• Completion of a COVID-19 vaccination educational session. 

For complete details of the province’s new vaccination directive, click on the following link:  
Former Ontario AG Responsible for Prompt Payment Legislation Seeks Seat in Parliament 

Yasir Naqvi, Ontario’s Attorney General in the former government of Kathleen Wynne, who took up the cause of prompt payment and Construction Lien Act reform and dragged it across the finish line, was recently acclaimed as the Liberal Party candidate in the riding of Ottawa Centre in the next federal election. The federal election is scheduled to take place on September 20th. 
Naqvi was first elected to the Ontario legislature in the left leaning riding of Ottawa Centre in 2007. He succeeded Richard Patten who had held the seat for the Grits since 1995. Naqvi was re-elected in 2011, 2014 and then lost to Joel Harden of the NDP in the 2018 election that was a repudiation of the Kathleen Wynne administration.   

The Ottawa Centre seat in the federal parliament is currently held by the Minister of Infrastructure and Communities, Catherine Mckenna who is not seeking re-election. 
Poll Reflects Canadians’ Opinions About COVID19 Vaccinations 

Vaccination against COVID-19 should be a public health issue not a political one. None the less, here are the highlights of an online representative survey of 1,615 Canadian adults conducted by the Angus Reid Institute (ARI) between August 7 and August 12, 2021.   

Agree/Disagree – I don’t have a lot of sympathy for people who chose not to be vaccinated and then got COVID-19 
  • 47% of respondents strongly agree, 28% agree, 16% disagree and 9% strongly disagree; results vary among those respondents who are fully vaccinated, those who indicate they will get the vaccine and those who will not get the vaccine  
  • Among CPC respondents it was 37% strongly agree, 29% agree, 19% disagree and 15% strongly disagree, Liberals 61%, 26% 11% and 2%, NDP 47%, 33%, 15% and 5% 

How do you think your provincial government should handle vaccine hesitancy? 
  • Across all respondents 8% preferred the use of incentives and 40% preferred regulations. However, among CPC respondents it was 12% and 40%, Liberals 6% and 54% and NDP 8% and 47% 

Which approach do you think your provincial government should take (with regard to vaccine hesitancy)? 
  • Among Ontario respondents 5% preferred incentives, 51% preferred regulations, 25% preferred a combination of both and 18% preferred neither; this compares with 18%, 30%, 29% and 23% in Alberta, 6%, 33%, 24% and 37% is Saskatchewan and 9%, 41%, 20% and 30% in Manitoba 

How often have you been wearing a mask when indoors/when you can’t keep distance from others over the past week or so?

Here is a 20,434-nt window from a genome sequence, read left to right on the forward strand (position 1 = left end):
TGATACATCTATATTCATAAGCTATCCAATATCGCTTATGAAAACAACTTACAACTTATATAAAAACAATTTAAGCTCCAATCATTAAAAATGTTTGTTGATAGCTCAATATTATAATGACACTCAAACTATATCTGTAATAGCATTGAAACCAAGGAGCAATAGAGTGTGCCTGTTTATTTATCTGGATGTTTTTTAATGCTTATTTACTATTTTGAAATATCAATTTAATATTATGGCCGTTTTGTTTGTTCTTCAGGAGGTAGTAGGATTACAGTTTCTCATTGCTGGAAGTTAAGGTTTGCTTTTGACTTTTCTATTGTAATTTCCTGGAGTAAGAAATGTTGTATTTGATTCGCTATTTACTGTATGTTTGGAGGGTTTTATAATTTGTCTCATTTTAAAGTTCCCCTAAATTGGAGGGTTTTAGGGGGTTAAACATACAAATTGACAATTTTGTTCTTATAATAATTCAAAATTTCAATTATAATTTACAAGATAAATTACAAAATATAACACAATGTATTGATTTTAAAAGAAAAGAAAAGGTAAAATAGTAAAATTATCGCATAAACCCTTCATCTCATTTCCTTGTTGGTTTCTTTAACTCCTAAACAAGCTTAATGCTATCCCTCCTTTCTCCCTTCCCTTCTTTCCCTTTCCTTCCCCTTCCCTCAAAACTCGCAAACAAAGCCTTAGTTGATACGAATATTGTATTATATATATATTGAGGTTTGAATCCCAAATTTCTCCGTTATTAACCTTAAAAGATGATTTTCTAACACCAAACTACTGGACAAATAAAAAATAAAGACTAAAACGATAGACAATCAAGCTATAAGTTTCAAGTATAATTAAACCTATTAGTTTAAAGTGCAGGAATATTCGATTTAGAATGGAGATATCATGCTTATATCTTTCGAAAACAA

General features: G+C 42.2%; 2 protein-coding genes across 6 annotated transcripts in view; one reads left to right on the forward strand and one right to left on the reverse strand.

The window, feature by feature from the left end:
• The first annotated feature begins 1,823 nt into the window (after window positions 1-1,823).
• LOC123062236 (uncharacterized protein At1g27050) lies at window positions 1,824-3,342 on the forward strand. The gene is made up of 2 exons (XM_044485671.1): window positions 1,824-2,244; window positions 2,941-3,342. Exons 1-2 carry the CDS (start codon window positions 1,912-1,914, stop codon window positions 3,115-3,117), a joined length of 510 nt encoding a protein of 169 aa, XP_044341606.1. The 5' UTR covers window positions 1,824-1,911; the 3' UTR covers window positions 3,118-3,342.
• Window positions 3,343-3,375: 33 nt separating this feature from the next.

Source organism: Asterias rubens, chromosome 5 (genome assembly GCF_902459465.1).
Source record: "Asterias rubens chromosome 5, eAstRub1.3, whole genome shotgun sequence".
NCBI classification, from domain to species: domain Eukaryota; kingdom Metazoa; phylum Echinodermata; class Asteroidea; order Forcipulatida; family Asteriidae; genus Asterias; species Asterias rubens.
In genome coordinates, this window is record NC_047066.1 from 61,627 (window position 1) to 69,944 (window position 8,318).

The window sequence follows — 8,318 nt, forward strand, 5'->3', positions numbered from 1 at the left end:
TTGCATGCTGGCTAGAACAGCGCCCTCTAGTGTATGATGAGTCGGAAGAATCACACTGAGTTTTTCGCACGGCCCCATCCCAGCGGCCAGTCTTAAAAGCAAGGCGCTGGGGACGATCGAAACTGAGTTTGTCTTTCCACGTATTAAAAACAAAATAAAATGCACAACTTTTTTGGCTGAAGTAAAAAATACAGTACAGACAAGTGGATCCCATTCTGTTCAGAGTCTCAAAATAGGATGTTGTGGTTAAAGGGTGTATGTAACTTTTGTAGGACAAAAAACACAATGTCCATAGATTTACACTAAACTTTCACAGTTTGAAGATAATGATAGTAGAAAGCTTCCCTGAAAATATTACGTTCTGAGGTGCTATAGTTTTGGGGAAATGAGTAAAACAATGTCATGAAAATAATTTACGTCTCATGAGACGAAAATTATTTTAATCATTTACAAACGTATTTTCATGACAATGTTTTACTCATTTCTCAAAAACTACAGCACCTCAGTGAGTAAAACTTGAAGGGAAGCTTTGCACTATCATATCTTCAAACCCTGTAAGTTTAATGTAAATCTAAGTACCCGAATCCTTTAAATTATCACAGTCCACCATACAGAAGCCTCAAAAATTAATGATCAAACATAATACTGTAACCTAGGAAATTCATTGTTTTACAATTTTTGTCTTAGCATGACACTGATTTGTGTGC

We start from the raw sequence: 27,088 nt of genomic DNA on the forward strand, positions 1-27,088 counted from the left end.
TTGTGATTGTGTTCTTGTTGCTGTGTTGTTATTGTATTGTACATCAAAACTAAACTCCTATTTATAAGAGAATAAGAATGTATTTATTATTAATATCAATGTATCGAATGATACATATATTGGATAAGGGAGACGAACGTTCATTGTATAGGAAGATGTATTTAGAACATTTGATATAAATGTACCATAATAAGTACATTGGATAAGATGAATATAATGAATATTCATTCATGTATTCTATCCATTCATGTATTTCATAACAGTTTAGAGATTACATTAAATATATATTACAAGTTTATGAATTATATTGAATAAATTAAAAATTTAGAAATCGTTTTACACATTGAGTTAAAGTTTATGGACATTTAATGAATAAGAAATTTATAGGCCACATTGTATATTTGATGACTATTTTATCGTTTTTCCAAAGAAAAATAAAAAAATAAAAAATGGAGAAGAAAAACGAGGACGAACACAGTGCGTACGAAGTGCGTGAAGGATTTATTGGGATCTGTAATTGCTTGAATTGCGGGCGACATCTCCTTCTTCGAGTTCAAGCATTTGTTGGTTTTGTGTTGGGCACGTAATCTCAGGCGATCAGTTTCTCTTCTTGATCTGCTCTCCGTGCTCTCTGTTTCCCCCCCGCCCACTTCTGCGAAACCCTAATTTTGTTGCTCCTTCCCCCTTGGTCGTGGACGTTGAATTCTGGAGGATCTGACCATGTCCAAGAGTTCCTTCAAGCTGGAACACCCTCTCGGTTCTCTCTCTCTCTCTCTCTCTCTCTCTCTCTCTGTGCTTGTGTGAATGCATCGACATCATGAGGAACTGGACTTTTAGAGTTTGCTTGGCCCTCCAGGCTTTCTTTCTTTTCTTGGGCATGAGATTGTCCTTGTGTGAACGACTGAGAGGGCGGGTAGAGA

• Across the board, 60% of respondents said always, 19% said most of the time, 10% said sometimes and 11% said never 
  • Among Ontario respondents, 72% said always, 17% said most of the time, 7% said only sometimes and 4% said never 
  • Among Alberta respondents 23% said always, 17% said most of the time, 19% said only sometimes and 40% said never 
For the full story, click on the following link:  
MPP Coteau Wins Liberal Nomination to Seek Seat in Ottawa 

Michael Coteau, has resigned his seat in the Ontario legislature in order to carry the banner of the Liberal Party of Canada into the upcoming federal election on September 20th in the electoral district of Don Valley East. Couteau recently won the right to serve as the Liberal Party’s candidate through a nomination process in the riding.   

A long serving school board trustee prior to entering provincial politics, Couteau was first elected to the Ontario legislature in 2011 and 2014 and was one of only 7 Liberals elected in the 2018 province-wide contest that disposed of most of the Kathleen Wynne era Grits. Couteau served as a cabinet minister with four different portfolios from 2013 to 2018.   

Don Valley East seat in our federal parliament is currently occupied by Yasmin Ratansi. She was first elected as a Liberal in 2004 and re-elected in 2006 and 2008 then lost to a PC candidate in 2011 but regained the seat in 2015 and 2019. However, she resigned from the Liberal Party in late 2020 because of an office hiring scandal and currently sits as an Independent.   

His shift to the federal arena could prove to have been a safe bet by Couteau but his resignation from the Ontario legislature reduces the Grit number to just seven.
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COCA is the voice of our membership at Queen's Park.

We want to hear from you. All questions, ideas and comments are more than welcome.

Council of Ontario Construction Associations
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COCA Staff
Ian Cunningham
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Martin Benson